Nike split from Tiger in 1971, when the full re-branding took place, including the invention of the famous Swoosh logo. The trademark was designed by graphic designer Carolyn Davidson and was first used on 18th June 1971. In 1976, Nike hired its first ad agency. John Brown and Partners of Seattle created the first brand ad in 1977 with the slogan, “There is no finish line.”

The venture expanded further in the 1970s with the opening of several stores, taking on more employees. Nike’s products grossed $1.96 million and they took on 45 corporate staff. Operations expanded to Canada – the first time Nike had gone into a foreign market. They then got a foothold in Australia.

Nike opened its first American plant in Exeter, New Hampshire, in the mid-1970s. Its payroll grew to 250 and global sales reached $5 million. Nike shoes were worn at the 1976 Olympic Trials by the rising athletics stars.

In 1979, Nike moved into sports clothing as well as footwear. This was also the year the legendary Nike Air shoe cushioning design was launched. By 1980, Nike had already grabbed a 50% market share of the US athletic shoes’ market. The company went public in December that year.

In 1986, Nike further expanded into new lines including women’s casual apparel, the less expensive Street Socks athletic shoes, tennis gear branded under the “Wimbledon” name and golf shoes. By the middle of the year, the company’s sales topped $1 billion for the first time.

In 1990, Nike moved into its World Headquarters eight-building premises in Beaverton, Oregon. The brand dominated the market in the 1990s and survived the economic recession of the early 2000s to emerge as the world’s leading sports brand we all know and love today.

Are the Knight family still involved?
Over the years, Phil Knight has remained closely involved with running Nike. Bowerman died in 1999, aged 88. Knight stepped down as CEO of Nike in November 2004, at the age of 66, although he remained chairman until June 2016, when he retired after 52 years at the helm.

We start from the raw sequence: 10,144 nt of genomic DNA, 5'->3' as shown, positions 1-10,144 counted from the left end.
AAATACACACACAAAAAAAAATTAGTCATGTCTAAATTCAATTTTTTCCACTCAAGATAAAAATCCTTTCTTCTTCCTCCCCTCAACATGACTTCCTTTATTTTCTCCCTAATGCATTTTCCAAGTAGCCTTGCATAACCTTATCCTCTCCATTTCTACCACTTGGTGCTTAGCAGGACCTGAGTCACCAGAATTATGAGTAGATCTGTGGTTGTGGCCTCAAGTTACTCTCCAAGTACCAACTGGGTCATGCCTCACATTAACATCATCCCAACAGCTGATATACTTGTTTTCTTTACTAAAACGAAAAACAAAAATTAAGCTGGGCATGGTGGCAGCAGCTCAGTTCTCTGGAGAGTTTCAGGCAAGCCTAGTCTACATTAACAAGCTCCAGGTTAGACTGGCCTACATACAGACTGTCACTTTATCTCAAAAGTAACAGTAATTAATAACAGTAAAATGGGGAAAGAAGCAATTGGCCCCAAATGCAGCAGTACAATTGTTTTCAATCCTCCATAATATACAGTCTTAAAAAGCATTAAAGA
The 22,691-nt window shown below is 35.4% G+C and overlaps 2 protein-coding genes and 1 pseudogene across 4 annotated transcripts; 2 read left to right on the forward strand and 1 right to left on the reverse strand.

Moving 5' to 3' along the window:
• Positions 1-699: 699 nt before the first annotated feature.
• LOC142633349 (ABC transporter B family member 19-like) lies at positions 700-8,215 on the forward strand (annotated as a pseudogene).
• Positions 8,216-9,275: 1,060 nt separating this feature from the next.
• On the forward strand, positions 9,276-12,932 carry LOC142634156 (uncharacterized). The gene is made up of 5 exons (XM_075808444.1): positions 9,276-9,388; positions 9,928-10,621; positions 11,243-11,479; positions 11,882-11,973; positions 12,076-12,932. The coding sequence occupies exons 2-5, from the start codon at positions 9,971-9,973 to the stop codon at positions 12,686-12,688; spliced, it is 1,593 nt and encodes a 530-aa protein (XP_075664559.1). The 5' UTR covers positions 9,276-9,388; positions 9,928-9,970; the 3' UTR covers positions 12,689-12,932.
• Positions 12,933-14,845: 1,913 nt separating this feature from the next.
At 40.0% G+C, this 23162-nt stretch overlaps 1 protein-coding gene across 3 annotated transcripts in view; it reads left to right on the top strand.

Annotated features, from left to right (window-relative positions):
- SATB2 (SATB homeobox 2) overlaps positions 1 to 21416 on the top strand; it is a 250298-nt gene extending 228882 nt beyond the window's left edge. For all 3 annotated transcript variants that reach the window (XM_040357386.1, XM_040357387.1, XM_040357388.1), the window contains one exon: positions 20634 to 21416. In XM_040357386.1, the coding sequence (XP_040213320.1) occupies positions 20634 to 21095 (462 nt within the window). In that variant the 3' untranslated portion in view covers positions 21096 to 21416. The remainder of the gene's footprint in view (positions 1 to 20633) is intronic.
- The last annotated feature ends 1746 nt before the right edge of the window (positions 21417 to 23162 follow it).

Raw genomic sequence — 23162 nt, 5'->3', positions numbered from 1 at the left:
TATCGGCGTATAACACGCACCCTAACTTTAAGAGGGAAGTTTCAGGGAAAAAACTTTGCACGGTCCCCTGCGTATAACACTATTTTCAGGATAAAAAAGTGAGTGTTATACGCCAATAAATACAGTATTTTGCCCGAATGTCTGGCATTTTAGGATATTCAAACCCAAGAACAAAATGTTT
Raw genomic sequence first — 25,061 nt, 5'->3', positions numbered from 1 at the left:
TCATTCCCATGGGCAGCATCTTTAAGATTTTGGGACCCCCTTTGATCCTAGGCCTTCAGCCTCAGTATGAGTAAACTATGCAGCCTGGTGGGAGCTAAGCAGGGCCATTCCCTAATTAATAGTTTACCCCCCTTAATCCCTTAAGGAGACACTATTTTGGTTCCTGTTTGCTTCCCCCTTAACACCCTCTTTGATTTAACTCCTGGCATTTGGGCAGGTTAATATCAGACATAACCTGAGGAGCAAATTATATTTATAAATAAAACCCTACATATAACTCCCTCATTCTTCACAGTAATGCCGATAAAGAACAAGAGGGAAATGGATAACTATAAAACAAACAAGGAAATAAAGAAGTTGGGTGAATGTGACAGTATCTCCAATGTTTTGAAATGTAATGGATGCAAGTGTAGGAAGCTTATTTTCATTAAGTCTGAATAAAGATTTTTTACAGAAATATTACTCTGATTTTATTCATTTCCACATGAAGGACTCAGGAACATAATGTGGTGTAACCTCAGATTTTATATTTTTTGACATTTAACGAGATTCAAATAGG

He said Nike had always been “more than just a company”, describing it as his “life’s passion”. His son Travis, 46, an award-winning animator and film producer, serves on the board of Nike Inc, a position he first assumed in 2015. Phil Knight came out of retirement in 2017 and is now Chairman Emeritus, while the president and CEO is John Donahoe and the executive chairman is Mark Parker.

The Knight family attributes some of the brand’s success to the way the employees are treated, as they have always been supportive of their team. The company commits to an ethos of “total wellness”, even enabling employees to practice meditation in a “zen space” to alleviate stress and promote relaxation.

Employees have the chance to spend time with the top athletes involved with the brand. They are rewarded for their hard work by taking part in activities such as playing basketball with Los Angeles Lakers’ star LeBron James, shooting hoops with the Brooklyn Nets’ Kevin Durant, or playing American football with Houston Texans’ quarterback DeShaun Watson.

The company says opportunities such as this spark employees’ creativity and inspiration, making them feel “excited” at the prospect of going to work every day. The staff also have “summer Fridays”, when the office shuts at noon, allowing them to take a long weekend.

Just do it!
If you want your business to go places, working in a creative environment can enhance employee well-being. Contact Headspace Group on 020 3691 7500 to find out more about our flexible coworking space.